- Not only is learning not “fun” or desired, there are some cultural threads that actually make fun of studying, learning, achievement, etc.

    - Even many kids that are in “advanced” classes, like those that I attended, just try to beat the system to get good grades. Good grades –> good college (and scholarship) –> good job –> more money. No where in that sequence is actual content comprehension valued. And these are the top 10%!

    Obviously not all kids are like that, but I would say that the majority of a typical high school (at least the school I attended) falls into at least one of those categories.

    Compare that to some of the countries that are lapping us and the vast majority of the kids are voracious learners. They want to understand the material, not just to get a good grade.

    I also think there are some systematic problems. The biggest two I see are ridiculous testing standards and the early division of “achieving”, “average” and “underachieving” students.

    First, since for even those interested in “doing well in school”, the end goal is not to learn but rather to get good grades, unchallenging evaluation procedures make it easy to get good grades without really learning the material. Most classes I took curved every test, etc. I understand the point of a curved grading scale, but these always seemed way too lenient. With the snap of a finger, a class went from 30% fail, 30% D, 30% C, 10% A-B … to … 30% C, 50 % B, 20% A.

    And I also see the point of separating students who are brighter and more interested in learning from others. If every class was randomly generated from a student population, there would be so much distraction to the bright students that their educations would suffer. But right now, students are separated very early, like the 2nd or 3rd grade. It’s usually easy to pick out the bright ones but many get labeled “average” or “below average” and that is the role they live out the rest of their school life. They identify with their classmates. If a kid who has a great potential underachieves in the 2nd grade (which could be for a host of reasons), they could be stuck in a class in the 3rd grade with a group of students that are generally underachievers. This becomes a norm for the student over the years, as well as the study habits of classmates and expectations from teachers and parents. There seems to never be an attempt to get students to climb to the next highest level. You are who you are. The same also applies to the advanced students. Some just think they are advanced because they are in advanced classes, and they don’t end up learning a whole lot more than an “average” student.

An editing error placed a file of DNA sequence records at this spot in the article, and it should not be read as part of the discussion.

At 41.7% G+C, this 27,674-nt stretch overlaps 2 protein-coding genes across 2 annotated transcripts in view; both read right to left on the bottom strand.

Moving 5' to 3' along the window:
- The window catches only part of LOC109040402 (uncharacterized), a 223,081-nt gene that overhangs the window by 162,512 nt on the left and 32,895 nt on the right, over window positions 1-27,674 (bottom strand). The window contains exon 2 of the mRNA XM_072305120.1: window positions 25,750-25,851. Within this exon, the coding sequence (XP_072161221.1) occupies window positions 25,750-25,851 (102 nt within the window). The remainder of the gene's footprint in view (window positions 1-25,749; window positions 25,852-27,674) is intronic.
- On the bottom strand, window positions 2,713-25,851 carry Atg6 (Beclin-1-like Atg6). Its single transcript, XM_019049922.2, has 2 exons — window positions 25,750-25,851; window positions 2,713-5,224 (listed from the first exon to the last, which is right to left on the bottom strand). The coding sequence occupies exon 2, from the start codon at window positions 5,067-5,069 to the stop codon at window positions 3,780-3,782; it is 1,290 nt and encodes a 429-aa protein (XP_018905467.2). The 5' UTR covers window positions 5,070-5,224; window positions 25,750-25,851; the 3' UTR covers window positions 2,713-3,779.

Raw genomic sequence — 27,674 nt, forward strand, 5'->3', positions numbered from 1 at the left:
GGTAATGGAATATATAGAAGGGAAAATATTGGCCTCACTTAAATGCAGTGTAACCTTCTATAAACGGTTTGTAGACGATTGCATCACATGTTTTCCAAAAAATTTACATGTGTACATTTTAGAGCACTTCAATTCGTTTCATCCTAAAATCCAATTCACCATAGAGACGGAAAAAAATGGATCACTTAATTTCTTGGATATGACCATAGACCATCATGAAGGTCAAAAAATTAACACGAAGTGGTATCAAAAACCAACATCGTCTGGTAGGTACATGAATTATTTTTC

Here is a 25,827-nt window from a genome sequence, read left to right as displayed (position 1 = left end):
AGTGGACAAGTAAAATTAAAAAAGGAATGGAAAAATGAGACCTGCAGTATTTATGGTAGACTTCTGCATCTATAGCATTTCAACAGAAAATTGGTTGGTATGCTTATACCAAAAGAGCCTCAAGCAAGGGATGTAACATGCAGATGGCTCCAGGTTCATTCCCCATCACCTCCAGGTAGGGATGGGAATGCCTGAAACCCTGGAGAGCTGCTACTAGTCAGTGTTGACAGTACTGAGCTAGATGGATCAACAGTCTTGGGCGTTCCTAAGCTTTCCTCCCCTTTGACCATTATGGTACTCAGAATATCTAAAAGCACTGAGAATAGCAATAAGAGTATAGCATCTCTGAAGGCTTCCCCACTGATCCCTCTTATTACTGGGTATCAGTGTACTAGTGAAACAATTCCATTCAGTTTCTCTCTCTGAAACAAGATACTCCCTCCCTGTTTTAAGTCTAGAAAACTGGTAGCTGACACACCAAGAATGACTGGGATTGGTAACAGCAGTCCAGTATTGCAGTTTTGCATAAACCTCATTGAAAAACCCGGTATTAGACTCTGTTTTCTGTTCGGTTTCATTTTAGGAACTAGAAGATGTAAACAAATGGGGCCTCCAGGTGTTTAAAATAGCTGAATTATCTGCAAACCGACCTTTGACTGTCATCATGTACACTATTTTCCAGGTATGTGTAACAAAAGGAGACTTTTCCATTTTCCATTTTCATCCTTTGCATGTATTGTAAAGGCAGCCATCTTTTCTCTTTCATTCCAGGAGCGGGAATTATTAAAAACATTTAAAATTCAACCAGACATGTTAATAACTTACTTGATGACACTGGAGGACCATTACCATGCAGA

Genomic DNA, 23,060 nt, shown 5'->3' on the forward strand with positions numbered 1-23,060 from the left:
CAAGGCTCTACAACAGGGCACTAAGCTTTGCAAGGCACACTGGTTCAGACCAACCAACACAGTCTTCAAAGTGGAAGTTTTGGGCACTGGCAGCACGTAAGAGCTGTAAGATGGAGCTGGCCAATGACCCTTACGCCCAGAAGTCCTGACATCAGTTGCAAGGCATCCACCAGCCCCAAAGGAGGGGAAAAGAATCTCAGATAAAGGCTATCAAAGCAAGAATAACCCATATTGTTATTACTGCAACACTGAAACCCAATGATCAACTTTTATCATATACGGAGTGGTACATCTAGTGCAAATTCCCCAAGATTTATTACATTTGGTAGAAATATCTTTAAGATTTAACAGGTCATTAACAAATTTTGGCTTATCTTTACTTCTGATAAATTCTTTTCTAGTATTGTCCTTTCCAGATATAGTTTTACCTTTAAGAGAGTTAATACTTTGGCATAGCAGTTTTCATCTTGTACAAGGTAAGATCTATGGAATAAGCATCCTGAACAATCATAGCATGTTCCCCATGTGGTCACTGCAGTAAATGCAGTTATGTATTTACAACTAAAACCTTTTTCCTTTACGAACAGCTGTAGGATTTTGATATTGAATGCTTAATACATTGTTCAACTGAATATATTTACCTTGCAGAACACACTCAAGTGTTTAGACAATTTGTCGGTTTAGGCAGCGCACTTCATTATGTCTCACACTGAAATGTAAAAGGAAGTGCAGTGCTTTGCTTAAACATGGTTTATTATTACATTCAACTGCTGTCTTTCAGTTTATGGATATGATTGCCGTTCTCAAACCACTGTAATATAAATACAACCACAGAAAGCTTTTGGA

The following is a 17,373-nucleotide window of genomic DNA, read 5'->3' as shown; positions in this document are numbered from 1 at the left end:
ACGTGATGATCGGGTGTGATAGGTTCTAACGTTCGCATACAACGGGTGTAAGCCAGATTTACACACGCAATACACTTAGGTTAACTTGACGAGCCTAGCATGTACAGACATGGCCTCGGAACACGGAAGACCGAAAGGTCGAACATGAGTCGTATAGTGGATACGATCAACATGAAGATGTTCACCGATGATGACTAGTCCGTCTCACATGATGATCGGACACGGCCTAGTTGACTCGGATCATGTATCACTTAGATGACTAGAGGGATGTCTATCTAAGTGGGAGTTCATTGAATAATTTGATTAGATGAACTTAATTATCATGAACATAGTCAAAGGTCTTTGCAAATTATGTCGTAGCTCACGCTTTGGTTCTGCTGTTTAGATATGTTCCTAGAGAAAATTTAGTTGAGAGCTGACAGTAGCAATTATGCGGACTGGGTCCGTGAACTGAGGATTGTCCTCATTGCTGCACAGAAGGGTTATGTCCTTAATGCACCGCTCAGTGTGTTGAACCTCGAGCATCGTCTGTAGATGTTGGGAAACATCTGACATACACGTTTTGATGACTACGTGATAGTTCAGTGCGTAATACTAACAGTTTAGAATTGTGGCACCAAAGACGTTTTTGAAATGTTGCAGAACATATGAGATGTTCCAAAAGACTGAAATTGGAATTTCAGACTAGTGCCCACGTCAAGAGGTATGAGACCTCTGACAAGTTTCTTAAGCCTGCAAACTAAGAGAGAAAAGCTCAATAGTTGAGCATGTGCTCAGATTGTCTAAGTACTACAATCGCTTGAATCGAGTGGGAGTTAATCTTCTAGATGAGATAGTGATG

6. Wow, this is an interesting argument. How about let’s test GilDodgen’s argument by having a look at the science standards in other industrialized countries. Let’s also have a look about where there are regular fights about teaching well-established central organizing scientific theories like evolution in science class.

    The U.S. is the place where the science standards get dumbed down, and it’s not happening because of the scientific community. In other countries, the science standards get written (usually nationally!) by scientists. In the U.S., science curriculum is fragmented into states and school districts, and it can have heavy political influence. Religious conservatives can and have used these features of our political system to dumb down the science standards for decades.

  7. I dont think 8 years of Bush did Science education much good either.

  8. Yes, in all of the other developed countries the US compares itself against, “Darwinian orthodoxy” is not at all controversial. So that cannot be the cause of the dumbing down.

    What do you mean by the term “political correctness”? People have a lot of different meanings for it. But by most meanings it seems to involve helping less fortunate people in society or trying to share out the opportunities, which doesn’t seem very “Darwinian” to me.

    And as for self-esteem – the more we have of that better. The concept of having to “earn” it seems about face to me.

  9. Nick,

    My point is that organizations like those with which you’ve been associated (e.g., the National Center for Science Education) have a central and exclusive focus: defending Darwinian orthodoxy.

    This is not “science education”; it’s indoctrination. Science education should be focused on mathematical rigor and empirical evaluation of available evidence.

    As far as Darwinian theory is concerned in foreign countries, all the highly intelligent foreign-born scientists and engineers I know just blow it off as irrelevant speculation and get back to real science. They don’t want to waste their time.